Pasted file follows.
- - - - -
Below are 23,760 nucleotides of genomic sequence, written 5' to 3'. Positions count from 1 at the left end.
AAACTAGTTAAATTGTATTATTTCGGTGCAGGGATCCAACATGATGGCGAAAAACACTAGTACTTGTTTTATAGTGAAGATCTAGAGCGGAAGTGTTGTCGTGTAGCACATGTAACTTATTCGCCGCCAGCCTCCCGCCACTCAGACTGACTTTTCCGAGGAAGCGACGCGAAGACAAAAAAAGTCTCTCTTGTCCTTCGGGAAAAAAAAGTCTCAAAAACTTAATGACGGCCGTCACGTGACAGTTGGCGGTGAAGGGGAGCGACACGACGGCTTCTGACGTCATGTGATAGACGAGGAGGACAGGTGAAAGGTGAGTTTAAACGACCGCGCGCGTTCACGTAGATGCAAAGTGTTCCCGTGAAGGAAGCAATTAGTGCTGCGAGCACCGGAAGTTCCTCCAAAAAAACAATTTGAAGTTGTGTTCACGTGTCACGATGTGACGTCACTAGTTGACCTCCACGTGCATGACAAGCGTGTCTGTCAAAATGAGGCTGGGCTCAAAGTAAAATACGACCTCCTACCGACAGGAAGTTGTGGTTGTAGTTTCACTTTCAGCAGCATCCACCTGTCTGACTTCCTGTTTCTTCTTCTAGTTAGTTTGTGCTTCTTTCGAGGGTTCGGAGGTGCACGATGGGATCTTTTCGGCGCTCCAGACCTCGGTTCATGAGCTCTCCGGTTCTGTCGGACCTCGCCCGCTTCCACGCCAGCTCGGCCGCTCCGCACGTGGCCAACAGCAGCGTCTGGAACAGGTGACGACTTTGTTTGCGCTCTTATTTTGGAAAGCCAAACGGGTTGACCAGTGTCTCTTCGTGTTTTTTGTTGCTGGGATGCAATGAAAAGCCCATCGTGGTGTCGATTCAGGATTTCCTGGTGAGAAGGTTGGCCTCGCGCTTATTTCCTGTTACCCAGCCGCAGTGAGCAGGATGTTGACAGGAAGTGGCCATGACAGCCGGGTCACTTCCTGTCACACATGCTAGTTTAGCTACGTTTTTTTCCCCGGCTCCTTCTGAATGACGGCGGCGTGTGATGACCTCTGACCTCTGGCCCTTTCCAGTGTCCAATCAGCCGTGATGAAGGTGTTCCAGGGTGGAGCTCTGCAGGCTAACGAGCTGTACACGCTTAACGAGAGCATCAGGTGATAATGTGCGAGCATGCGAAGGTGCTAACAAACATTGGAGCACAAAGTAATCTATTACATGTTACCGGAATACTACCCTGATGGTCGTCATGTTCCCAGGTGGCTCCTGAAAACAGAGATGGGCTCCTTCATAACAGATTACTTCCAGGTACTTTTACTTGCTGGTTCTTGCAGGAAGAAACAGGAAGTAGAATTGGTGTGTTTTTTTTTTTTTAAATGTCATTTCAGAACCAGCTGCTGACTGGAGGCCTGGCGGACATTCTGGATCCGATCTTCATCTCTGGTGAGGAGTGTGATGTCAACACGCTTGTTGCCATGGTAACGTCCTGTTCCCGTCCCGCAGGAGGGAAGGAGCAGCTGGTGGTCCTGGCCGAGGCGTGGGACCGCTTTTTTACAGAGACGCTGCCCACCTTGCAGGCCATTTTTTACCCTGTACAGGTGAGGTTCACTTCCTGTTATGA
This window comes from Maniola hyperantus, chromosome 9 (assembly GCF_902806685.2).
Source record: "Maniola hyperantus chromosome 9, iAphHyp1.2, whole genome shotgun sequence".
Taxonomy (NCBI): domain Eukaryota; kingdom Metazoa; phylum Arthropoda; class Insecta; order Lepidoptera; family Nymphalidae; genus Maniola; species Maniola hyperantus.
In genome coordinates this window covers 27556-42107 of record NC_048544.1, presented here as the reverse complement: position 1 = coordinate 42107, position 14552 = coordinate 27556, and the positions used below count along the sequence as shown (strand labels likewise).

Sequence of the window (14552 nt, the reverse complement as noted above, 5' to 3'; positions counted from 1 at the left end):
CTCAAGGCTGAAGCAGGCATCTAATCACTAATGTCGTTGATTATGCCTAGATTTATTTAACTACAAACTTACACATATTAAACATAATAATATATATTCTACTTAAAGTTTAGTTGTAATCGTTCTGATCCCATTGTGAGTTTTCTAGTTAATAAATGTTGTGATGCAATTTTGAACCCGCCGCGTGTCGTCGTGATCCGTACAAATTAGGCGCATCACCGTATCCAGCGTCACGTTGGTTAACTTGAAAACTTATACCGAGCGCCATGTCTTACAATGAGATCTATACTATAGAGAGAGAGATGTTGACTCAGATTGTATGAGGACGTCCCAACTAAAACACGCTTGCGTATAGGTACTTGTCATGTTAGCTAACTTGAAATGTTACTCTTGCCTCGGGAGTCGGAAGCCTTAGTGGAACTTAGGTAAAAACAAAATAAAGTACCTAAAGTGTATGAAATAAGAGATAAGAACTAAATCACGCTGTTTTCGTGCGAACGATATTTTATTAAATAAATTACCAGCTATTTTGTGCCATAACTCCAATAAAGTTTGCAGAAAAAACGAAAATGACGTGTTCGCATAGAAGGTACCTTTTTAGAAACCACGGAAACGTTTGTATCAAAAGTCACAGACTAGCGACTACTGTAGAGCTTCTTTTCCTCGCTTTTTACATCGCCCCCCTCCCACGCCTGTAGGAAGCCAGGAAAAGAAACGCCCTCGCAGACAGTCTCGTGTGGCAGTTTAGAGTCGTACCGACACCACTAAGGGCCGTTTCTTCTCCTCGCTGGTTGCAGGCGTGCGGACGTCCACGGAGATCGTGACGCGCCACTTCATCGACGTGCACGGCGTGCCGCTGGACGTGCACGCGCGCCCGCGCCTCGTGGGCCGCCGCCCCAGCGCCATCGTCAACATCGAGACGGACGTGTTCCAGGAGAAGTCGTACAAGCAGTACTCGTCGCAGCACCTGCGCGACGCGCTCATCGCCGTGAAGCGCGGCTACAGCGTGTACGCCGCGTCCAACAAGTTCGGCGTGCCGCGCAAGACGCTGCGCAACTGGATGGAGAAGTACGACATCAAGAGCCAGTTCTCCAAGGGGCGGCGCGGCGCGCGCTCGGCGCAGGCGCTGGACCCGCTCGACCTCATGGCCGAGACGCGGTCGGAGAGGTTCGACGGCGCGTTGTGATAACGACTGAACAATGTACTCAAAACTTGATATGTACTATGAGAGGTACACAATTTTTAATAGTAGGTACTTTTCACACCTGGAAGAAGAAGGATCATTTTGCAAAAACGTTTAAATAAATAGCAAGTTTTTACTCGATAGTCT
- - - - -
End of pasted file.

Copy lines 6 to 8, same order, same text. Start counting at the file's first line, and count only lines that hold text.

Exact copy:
In genome coordinates this window covers 27556-42107 of record NC_048544.1, presented here as the reverse complement: position 1 = coordinate 42107, position 14552 = coordinate 27556, and the positions used below count along the sequence as shown (strand labels likewise).

Sequence of the window (14552 nt, the reverse complement as noted above, 5' to 3'; positions counted from 1 at the left end):
CTCAAGGCTGAAGCAGGCATCTAATCACTAATGTCGTTGATTATGCCTAGATTTATTTAACTACAAACTTACACATATTAAACATAATAATATATATTCTACTTAAAGTTTAGTTGTAATCGTTCTGATCCCATTGTGAGTTTTCTAGTTAATAAATGTTGTGATGCAATTTTGAACCCGCCGCGTGTCGTCGTGATCCGTACAAATTAGGCGCATCACCGTATCCAGCGTCACGTTGGTTAACTTGAAAACTTATACCGAGCGCCATGTCTTACAATGAGATCTATACTATAGAGAGAGAGATGTTGACTCAGATTGTATGAGGACGTCCCAACTAAAACACGCTTGCGTATAGGTACTTGTCATGTTAGCTAACTTGAAATGTTACTCTTGCCTCGGGAGTCGGAAGCCTTAGTGGAACTTAGGTAAAAACAAAATAAAGTACCTAAAGTGTATGAAATAAGAGATAAGAACTAAATCACGCTGTTTTCGTGCGAACGATATTTTATTAAATAAATTACCAGCTATTTTGTGCCATAACTCCAATAAAGTTTGCAGAAAAAACGAAAATGACGTGTTCGCATAGAAGGTACCTTTTTAGAAACCACGGAAACGTTTGTATCAAAAGTCACAGACTAGCGACTACTGTAGAGCTTCTTTTCCTCGCTTTTTACATCGCCCCCCTCCCACGCCTGTAGGAAGCCAGGAAAAGAAACGCCCTCGCAGACAGTCTCGTGTGGCAGTTTAGAGTCGTACCGACACCACTAAGGGCCGTTTCTTCTCCTCGCTGGTTGCAGGCGTGCGGACGTCCACGGAGATCGTGACGCGCCACTTCATCGACGTGCACGGCGTGCCGCTGGACGTGCACGCGCGCCCGCGCCTCGTGGGCCGCCGCCCCAGCGCCATCGTCAACATCGAGACGGACGTGTTCCAGGAGAAGTCGTACAAGCAGTACTCGTCGCAGCACCTGCGCGACGCGCTCATCGCCGTGAAGCGCGGCTACAGCGTGTACGCCGCGTCCAACAAGTTCGGCGTGCCGCGCAAGACGCTGCGCAACTGGATGGAGAAGTACGACATCAAGAGCCAGTTCTCCAAGGGGCGGCGCGGCGCGCGCTCGGCGCAGGCGCTGGACCCGCTCGACCTCATGGCCGAGACGCGGTCGGAGAGGTTCGACGGCGCGTTGTGATAACGACTGAACAATGTACTCAAAACTTGATATGTACTATGAGAGGTACACAATTTTTAATAGTAGGTACTTTTCACACCTGGAAGAAGAAGGATCATTTTGCAAAAACGTTTAAATAAATAGCAAGTTTTTACTCGATAGTCT